( Nanay, Nane )
Mimbreno ( Apache ) Chief
Nana's military pursuits encompassed the period from the 1860s to the 1880s.
He fought throughout the Apache Wars from the 1860s to 1880s with most of the famous Apache leaders, including Mangas Coloradas, Victorio, and Geronimo.
In 1880, when Victorio died in Mexico, Nana became chief of the more militant Apaches, while the moderates supported the leadership of Loco.
In summer 1881, an aging Nana with about fifteen Mimbrenos and two dozen Mescaleros began raids on settlers and attacked an army wagon train.
Traversing more than twelve hundred miles, Nana's band engaged in eight battles that summer, slaying seventy-five to one hundred whites and seizing several hundred head of livestock.
As a result of these depredations, the Ninth Cavalry under Colonel Edward Hatch and several citizen's posses were dispatched to subdue Nana and his followers.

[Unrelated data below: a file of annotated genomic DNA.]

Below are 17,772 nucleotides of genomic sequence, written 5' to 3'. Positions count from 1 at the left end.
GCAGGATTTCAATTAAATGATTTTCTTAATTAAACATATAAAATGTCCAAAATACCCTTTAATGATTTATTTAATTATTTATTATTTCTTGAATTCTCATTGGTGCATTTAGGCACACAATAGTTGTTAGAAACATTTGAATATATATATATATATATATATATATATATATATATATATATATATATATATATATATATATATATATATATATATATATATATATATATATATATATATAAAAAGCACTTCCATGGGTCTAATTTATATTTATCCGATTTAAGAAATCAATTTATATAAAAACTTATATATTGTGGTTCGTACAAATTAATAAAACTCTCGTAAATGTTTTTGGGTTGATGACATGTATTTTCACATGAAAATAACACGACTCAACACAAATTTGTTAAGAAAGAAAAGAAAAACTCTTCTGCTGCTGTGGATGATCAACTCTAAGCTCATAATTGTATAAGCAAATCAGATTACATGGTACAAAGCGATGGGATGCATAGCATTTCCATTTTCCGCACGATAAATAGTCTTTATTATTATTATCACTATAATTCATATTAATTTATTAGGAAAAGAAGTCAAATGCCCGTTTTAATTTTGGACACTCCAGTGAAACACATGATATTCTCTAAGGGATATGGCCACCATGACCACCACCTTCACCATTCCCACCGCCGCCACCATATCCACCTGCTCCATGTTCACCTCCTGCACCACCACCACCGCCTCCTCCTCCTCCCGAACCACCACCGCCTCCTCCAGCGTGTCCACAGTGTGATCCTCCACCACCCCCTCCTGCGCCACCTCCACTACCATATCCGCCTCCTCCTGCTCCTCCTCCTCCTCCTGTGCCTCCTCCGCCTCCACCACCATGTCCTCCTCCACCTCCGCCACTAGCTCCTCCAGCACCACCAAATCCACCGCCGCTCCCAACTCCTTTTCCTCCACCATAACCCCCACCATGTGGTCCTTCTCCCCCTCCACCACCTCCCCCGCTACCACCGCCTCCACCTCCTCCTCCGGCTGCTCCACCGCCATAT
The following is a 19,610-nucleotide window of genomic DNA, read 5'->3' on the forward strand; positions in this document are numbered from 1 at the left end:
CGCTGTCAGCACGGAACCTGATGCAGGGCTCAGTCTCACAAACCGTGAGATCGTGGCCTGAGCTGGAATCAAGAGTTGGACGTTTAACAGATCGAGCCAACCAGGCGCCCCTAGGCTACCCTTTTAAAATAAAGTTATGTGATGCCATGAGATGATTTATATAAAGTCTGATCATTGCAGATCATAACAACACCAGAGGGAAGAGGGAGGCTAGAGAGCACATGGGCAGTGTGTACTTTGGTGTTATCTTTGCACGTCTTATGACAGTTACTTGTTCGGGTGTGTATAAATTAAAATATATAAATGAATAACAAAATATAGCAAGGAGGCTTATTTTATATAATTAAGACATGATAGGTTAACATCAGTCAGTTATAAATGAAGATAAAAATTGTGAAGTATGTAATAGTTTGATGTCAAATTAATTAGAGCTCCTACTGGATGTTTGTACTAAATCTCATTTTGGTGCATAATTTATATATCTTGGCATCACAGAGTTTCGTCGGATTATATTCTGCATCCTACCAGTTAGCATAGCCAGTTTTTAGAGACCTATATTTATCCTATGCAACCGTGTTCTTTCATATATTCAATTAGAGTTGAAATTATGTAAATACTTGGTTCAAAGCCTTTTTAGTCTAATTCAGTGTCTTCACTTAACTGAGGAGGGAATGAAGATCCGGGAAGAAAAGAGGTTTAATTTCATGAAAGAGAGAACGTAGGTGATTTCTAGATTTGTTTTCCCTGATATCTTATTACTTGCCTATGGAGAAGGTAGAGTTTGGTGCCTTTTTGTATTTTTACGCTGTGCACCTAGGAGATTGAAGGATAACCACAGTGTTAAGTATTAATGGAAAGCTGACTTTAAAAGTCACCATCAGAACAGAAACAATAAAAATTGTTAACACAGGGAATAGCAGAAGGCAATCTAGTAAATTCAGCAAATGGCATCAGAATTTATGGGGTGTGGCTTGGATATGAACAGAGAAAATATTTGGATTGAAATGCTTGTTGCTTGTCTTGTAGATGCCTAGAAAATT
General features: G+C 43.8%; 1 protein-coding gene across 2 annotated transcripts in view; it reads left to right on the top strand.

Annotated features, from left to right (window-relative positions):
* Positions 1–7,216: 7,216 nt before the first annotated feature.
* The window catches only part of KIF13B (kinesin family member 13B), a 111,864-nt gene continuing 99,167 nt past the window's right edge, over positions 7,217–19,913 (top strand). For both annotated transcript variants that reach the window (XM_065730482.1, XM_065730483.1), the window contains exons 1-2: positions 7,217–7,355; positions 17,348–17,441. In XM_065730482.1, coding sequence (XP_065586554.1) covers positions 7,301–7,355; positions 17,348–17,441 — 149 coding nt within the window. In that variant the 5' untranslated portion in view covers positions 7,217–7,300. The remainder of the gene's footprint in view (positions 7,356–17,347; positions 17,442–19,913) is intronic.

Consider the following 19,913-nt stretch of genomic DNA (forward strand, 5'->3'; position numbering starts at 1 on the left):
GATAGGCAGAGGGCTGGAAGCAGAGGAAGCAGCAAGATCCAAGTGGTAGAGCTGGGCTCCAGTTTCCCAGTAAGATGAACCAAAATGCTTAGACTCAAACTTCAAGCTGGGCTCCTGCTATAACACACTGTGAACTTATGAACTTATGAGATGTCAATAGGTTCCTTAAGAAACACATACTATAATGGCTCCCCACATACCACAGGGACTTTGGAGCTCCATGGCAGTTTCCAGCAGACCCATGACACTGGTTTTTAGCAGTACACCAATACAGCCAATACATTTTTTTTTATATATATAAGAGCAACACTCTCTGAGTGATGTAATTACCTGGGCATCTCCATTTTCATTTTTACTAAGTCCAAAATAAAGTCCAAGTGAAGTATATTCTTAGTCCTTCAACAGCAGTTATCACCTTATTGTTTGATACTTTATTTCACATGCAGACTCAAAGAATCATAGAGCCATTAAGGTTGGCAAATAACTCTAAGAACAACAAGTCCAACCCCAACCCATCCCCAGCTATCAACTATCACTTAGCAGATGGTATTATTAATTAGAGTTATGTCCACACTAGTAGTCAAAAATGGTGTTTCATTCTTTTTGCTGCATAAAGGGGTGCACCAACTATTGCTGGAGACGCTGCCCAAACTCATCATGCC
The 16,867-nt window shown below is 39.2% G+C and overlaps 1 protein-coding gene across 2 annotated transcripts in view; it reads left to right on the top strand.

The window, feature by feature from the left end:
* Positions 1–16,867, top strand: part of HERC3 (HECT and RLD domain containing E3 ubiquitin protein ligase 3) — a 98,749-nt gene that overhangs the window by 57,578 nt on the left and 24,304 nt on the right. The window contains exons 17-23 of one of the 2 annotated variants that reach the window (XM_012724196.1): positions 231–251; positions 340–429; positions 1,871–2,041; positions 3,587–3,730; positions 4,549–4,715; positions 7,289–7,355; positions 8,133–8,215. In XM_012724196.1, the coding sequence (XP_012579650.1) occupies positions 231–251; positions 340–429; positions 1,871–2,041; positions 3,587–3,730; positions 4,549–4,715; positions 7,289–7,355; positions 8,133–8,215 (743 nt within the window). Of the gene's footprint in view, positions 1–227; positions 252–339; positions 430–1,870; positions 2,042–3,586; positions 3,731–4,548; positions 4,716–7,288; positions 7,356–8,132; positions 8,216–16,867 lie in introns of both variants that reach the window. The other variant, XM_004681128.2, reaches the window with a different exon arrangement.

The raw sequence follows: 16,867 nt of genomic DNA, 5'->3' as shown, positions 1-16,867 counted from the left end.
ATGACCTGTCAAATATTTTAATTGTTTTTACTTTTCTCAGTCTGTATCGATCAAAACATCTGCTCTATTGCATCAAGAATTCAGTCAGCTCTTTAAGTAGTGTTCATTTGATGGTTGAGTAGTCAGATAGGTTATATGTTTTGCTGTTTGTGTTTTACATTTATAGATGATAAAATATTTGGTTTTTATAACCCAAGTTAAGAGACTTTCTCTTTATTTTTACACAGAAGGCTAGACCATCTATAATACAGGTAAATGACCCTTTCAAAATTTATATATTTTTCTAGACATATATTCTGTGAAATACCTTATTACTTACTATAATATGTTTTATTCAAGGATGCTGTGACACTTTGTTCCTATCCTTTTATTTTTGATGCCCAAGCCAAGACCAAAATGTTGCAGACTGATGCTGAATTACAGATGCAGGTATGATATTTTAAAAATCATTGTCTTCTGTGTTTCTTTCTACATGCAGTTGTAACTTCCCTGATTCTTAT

Fleeing back accross the Rio Grande into the Sierra Madre of Mexico, he combined his forces with Geronimo, Loco, Juh, Naiche, and Chato.
All had recently left the San Carlos Apache Reservation in Arizona.
In 1882, Nana was captured and forced to settle on the San Carlos Reservation, but in 1885 he fled San Carlos for the Sierra Madre once again with Geronimo, Naiche, and several other chiefs.
After eluding capture for about a year, he surrendered for the last time in March 1886.
Initially, Nana and many other militant Apache war chiefs were shipped to Florida.
Eventually, he ended up at Fort Sill in Indian Territory, where he was given some land.
It was at Fort Sill, while in his eighties and still resisting white control, that Nana died around 1895.
He is buried in the Apache cemetery outside of Fort Sill.